10 Nursery Essentials: What You Really Need

By Natalie Myers | Houzz.com
I have been spending most of my waking hours planning for my baby's nursery and pulling together just the right mix of practical and cool. Since this is my second, I know what I really need, what I can reuse from my first and what is a complete waste of money and space. As a minimalist with little square footage, here are my recommendations for pulling together a nursery. Yes, there are many extravagant options out there you will be tempted or coerced to put on your wish list, but here's what you will actually need.
Related: Browse photos of kids' rooms

Photo from: Lauren HufnaglPhoto from: Lauren Hufnagl
1. Crib. I feel that a simple model such as the Jenny Lind is just right. You don't really need the convertible versions that change from a crib to a toddler bed to a full size bed. Most of them look awkward in their non-crib forms. They are more expensive than the basic crib models offered by Ikea, Land of Nod or Pottery Barn Kids or Craigslist. And, realistically, by the time your child is ready for their next stage of sleeping, you will probably be over the original style you chose. And it takes all the fun out of buying their "big boy/girl bed." Make sure that the model you pick is not on any recall list. See more of this nursery

Photo by: Cristi HolcombePhoto by: Cristi Holcombe
2. Changing station. You don't need a dedicated changing table; it just takes up room. The best solution I have found is placing the changing pad on top of adresser. When your baby grows, the changing pad will come off and you will still have a great piece for storage. You can take the opportunity to mount display shelves on the wall above for decorative toys, photographs, books and other mementos. Pick a dresser that is deep enough for a changing pad and wide enough to accommodate a basket of diapers, wipes, balms, lotions and hand sanitizer.
More: Browse thousands of changing table photos

Photo by: French LarkspurPhoto by: French Larkspur
An antique dresser can be refurbished and restyled to create a darling changing station.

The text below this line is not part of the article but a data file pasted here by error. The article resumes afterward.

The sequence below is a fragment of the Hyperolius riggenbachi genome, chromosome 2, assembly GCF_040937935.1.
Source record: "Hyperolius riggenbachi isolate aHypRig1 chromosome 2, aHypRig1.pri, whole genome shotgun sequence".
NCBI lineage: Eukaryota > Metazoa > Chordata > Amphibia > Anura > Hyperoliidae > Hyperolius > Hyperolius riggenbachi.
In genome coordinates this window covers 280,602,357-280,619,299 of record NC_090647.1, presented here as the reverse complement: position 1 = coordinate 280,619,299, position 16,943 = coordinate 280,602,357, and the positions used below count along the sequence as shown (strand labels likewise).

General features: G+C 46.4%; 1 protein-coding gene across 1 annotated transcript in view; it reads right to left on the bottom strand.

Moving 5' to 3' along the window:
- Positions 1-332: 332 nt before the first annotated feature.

Photo by: Cristi HolcombePhoto by: Cristi Holcombe
3. A glider or rocking chair. You will be spending a lot of time nursing and rocking your baby to sleep. Make sure you have a comfortable chair set up close to the crib, with a foot rest and lots of back support in the form of pillows. It doesn't hurt to also have a small side table to place a cup of water, your phone, a journal with pen for logging your baby's feeding and sleep schedule, and some reading materials.
More: See more rocking chairs

Photo by: Sharps FarmPhoto by: Sharps Farm
4. Storage. Whether it's a closet, shelves of boxes, a free standing armoire or dresser - you will need a lot of storage for all their little clothes, shoes, bedding, diapers, toys and baby gear. Boxes with clear labels of the contents within will help. If you have open shelving, keep lids off boxes for easy access.

Photo by: Erika Everett DesignPhoto by: Erika Everett Design
5. Soft surfaces are important too once your baby is crawling. A nice sheepskin rug you can throw on the floor or on a chair, a pouf for them to lean on as they start standing and scooting, and any soft floor rug (a cowhide is shown here) are all ideal.
Bonus: Notice the wallpaper on the ceiling for an original jolt of visual interest as your baby stares up from the crib.

Photo by: Jute Interior DesignPhoto by: Jute Interior Design
6. Dark window shades or blackout curtains are very important for nap time. It takes a while for your baby to start sleeping normally outside of the womb. Dark shades or curtains will help you get them down for naps much quicker and enjoy some me time while you can grab it.
7. Soft low light in the room or baby's sleeping area is more important for you than them. Babies aren't scared of the dark, but a soft low light will create a soothing environment for them and keep you from bumping into furniture when you stumble into the room in the middle of the night for a feeding.
8. Mobiles are one thing you don't need. Newborn vision is too blurry to make out a mobile above the crib. And some mothers believe that older babies get distracted from sleeping by mobiles. I'm not saying you shouldn't install a mobile, just that it won't really aid your baby in sleeping.
Photo by: Lucy McLinticPhoto by: Lucy McLintic
9. Mature color palettes will serve you in the long run. You may be itching to deck out the room in princess themes if it's a girl, sports for a boy or jungle safari for gender-neutral, but your baby will be a toddler with his or her own likes and dislikes before you know it. Instead of redecorating every couple of years, pick a neutral wall color and install removable wall decals with your theme of choice. A good idea for an accent wall is to pick a wallpaper that you can envision in an adult bedroom or office - just in case. A gender-neutral room also does not have to be green or yellow. Creams, taupes and beiges offer a soothing nursery.

Photo by: The Virginia HousePhoto by: The Virginia House
10. A guest bed or futon is not a nursery essential, but it will be a welcome addition if you have the floor space for it. Sometimes during nursing you will be too pooped to make it back to your own bed and you will just want to lie down.
When you start sleep training, it will be a comfortable spot for you to wait. It can also be a cute corner for reading time and an additional sleeping spot for that out-of-town guest (a.k.a. grandma).

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